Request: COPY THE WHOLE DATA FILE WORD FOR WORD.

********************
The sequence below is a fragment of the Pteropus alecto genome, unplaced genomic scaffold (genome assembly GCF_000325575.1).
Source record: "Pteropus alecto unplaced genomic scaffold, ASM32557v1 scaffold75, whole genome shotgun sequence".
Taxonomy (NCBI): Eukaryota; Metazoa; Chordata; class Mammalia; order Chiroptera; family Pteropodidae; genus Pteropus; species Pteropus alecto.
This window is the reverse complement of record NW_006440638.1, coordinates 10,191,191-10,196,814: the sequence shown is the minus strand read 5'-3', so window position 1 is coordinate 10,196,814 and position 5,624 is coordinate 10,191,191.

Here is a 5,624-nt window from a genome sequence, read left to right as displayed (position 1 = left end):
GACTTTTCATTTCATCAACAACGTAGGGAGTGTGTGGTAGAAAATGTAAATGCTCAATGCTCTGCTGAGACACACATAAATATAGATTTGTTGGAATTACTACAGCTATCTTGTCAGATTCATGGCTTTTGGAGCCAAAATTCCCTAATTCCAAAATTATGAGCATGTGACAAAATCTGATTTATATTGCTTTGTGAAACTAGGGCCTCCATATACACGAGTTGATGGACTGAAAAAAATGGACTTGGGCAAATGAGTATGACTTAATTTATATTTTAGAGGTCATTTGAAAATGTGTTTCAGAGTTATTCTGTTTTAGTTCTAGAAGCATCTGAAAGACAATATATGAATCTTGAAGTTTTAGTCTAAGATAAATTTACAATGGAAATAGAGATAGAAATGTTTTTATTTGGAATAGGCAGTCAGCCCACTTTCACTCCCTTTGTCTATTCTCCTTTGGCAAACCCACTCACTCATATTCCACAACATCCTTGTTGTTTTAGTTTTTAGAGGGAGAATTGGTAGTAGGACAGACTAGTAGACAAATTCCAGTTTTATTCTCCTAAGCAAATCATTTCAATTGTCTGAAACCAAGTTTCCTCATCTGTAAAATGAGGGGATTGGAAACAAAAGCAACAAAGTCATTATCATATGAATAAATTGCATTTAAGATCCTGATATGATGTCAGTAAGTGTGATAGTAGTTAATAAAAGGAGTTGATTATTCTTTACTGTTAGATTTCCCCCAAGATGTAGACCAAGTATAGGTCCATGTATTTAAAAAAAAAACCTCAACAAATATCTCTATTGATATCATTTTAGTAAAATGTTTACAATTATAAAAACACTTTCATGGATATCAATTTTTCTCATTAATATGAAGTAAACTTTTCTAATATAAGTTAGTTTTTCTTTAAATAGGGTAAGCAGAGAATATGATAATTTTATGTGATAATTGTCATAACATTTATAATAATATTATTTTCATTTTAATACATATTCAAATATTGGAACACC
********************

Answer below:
The sequence below is a fragment of the Pteropus alecto genome, unplaced genomic scaffold (genome assembly GCF_000325575.1).
Source record: "Pteropus alecto unplaced genomic scaffold, ASM32557v1 scaffold75, whole genome shotgun sequence".
Taxonomy (NCBI): Eukaryota; Metazoa; Chordata; class Mammalia; order Chiroptera; family Pteropodidae; genus Pteropus; species Pteropus alecto.
This window is the reverse complement of record NW_006440638.1, coordinates 10,191,191-10,196,814: the sequence shown is the minus strand read 5'-3', so window position 1 is coordinate 10,196,814 and position 5,624 is coordinate 10,191,191.

Here is a 5,624-nt window from a genome sequence, read left to right as displayed (position 1 = left end):
GACTTTTCATTTCATCAACAACGTAGGGAGTGTGTGGTAGAAAATGTAAATGCTCAATGCTCTGCTGAGACACACATAAATATAGATTTGTTGGAATTACTACAGCTATCTTGTCAGATTCATGGCTTTTGGAGCCAAAATTCCCTAATTCCAAAATTATGAGCATGTGACAAAATCTGATTTATATTGCTTTGTGAAACTAGGGCCTCCATATACACGAGTTGATGGACTGAAAAAAATGGACTTGGGCAAATGAGTATGACTTAATTTATATTTTAGAGGTCATTTGAAAATGTGTTTCAGAGTTATTCTGTTTTAGTTCTAGAAGCATCTGAAAGACAATATATGAATCTTGAAGTTTTAGTCTAAGATAAATTTACAATGGAAATAGAGATAGAAATGTTTTTATTTGGAATAGGCAGTCAGCCCACTTTCACTCCCTTTGTCTATTCTCCTTTGGCAAACCCACTCACTCATATTCCACAACATCCTTGTTGTTTTAGTTTTTAGAGGGAGAATTGGTAGTAGGACAGACTAGTAGACAAATTCCAGTTTTATTCTCCTAAGCAAATCATTTCAATTGTCTGAAACCAAGTTTCCTCATCTGTAAAATGAGGGGATTGGAAACAAAAGCAACAAAGTCATTATCATATGAATAAATTGCATTTAAGATCCTGATATGATGTCAGTAAGTGTGATAGTAGTTAATAAAAGGAGTTGATTATTCTTTACTGTTAGATTTCCCCCAAGATGTAGACCAAGTATAGGTCCATGTATTTAAAAAAAAAACCTCAACAAATATCTCTATTGATATCATTTTAGTAAAATGTTTACAATTATAAAAACACTTTCATGGATATCAATTTTTCTCATTAATATGAAGTAAACTTTTCTAATATAAGTTAGTTTTTCTTTAAATAGGGTAAGCAGAGAATATGATAATTTTATGTGATAATTGTCATAACATTTATAATAATATTATTTTCATTTTAATACATATTCAAATATTGGAACACC